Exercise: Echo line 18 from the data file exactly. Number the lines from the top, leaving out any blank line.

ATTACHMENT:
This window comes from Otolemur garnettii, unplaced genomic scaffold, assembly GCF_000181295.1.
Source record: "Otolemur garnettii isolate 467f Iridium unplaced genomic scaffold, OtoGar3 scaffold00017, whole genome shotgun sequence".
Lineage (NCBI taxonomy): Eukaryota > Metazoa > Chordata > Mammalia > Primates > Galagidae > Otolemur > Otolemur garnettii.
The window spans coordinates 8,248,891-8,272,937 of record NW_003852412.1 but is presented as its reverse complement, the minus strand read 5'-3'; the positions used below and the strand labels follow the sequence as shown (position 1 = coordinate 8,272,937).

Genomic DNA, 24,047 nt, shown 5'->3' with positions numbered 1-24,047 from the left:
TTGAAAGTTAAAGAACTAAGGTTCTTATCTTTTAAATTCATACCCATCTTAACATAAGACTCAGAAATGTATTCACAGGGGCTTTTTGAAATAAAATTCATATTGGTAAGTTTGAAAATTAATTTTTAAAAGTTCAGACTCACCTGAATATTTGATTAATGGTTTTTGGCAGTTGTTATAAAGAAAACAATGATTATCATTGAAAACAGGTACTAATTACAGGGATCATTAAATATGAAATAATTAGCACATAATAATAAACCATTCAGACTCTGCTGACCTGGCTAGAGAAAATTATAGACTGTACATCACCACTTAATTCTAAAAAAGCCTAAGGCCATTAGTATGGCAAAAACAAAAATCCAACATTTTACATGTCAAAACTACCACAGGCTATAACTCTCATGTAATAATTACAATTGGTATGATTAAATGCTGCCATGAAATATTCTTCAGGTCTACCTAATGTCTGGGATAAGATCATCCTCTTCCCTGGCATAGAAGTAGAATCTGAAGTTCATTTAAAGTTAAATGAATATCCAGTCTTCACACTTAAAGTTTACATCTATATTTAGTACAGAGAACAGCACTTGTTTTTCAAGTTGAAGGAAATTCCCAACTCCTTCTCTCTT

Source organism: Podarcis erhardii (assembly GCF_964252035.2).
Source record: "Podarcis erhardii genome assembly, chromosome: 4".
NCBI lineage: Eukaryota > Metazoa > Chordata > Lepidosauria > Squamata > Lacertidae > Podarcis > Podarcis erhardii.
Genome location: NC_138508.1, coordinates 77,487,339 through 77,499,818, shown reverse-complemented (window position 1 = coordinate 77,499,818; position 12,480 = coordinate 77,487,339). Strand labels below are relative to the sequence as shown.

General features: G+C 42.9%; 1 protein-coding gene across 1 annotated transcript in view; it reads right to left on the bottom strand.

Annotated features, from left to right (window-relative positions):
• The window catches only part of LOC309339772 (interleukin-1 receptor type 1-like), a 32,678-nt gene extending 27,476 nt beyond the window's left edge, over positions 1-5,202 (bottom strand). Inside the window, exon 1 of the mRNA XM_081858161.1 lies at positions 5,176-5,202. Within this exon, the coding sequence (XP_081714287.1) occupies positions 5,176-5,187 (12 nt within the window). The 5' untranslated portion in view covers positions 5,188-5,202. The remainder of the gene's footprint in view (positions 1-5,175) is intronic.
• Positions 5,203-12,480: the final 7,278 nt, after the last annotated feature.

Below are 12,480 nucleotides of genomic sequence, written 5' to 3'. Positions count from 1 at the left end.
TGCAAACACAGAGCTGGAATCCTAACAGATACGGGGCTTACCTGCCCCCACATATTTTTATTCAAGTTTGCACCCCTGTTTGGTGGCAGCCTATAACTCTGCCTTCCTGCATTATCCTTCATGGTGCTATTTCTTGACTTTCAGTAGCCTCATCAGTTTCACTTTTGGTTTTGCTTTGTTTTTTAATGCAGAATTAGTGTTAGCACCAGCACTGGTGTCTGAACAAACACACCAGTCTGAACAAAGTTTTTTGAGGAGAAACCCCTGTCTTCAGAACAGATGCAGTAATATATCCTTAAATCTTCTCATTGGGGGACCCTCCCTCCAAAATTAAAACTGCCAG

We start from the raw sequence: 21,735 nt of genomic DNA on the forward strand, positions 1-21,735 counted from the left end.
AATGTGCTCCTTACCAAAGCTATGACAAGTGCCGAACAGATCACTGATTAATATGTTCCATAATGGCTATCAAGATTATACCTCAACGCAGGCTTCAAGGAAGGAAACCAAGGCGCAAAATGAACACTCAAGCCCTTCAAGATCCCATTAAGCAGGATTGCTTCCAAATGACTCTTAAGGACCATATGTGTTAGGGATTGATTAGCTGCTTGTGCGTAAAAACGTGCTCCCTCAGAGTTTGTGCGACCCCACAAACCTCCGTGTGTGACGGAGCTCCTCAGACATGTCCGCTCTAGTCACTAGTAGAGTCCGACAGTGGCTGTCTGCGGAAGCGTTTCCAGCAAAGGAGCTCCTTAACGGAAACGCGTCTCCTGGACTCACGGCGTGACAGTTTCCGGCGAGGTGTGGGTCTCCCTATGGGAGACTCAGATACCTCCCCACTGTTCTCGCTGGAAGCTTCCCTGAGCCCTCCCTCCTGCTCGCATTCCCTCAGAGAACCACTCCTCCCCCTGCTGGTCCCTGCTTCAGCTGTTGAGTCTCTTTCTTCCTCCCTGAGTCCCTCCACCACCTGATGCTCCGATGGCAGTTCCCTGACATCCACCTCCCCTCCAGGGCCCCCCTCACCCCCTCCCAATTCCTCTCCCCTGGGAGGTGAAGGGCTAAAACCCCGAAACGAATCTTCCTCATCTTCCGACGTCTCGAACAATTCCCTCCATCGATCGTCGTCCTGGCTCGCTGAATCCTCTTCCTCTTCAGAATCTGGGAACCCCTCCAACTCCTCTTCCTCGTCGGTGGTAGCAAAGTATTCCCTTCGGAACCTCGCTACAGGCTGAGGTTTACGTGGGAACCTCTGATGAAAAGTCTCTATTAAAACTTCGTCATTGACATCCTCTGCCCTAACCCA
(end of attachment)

AATGTGCTCCTTACCAAAGCTATGACAAGTGCCGAACAGATCACTGATTAATATGTTCCATAATGGCTATCAAGATTATACCTCAACGCAGGCTTCAAGGAAGGAAACCAAGGCGCAAAATGAACACTCAAGCCCTTCAAGATCCCATTAAGCAGGATTGCTTCCAAATGACTCTTAAGGACCATATGTGTTAGGGATTGATTAGCTGCTTGTGCGTAAAAACGTGCTCCCTCAGAGTTTGTGCGACCCCACAAACCTCCGTGTGTGACGGAGCTCCTCAGACATGTCCGCTCTAGTCACTAGTAGAGTCCGACAGTGGCTGTCTGCGGAAGCGTTTCCAGCAAAGGAGCTCCTTAACGGAAACGCGTCTCCTGGACTCACGGCGTGACAGTTTCCGGCGAGGTGTGGGTCTCCCTATGGGAGACTCAGATACCTCCCCACTGTTCTCGCTGGAAGCTTCCCTGAGCCCTCCCTCCTGCTCGCATTCCCTCAGAGAACCACTCCTCCCCCTGCTGGTCCCTGCTTCAGCTGTTGAGTCTCTTTCTTCCTCCCTGAGTCCCTCCACCACCTGATGCTCCGATGGCAGTTCCCTGACATCCACCTCCCCTCCAGGGCCCCCCTCACCCCCTCCCAATTCCTCTCCCCTGGGAGGTGAAGGGCTAAAACCCCGAAACGAATCTTCCTCATCTTCCGACGTCTCGAACAATTCCCTCCATCGATCGTCGTCCTGGCTCGCTGAATCCTCTTCCTCTTCAGAATCTGGGAACCCCTCCAACTCCTCTTCCTCGTCGGTGGTAGCAAAGTATTCCCTTCGGAACCTCGCTACAGGCTGAGGTTTACGTGGGAACCTCTGATGAAAAGTCTCTATTAAAACTTCGTCATTGACATCCTCTGCCCTAACCCA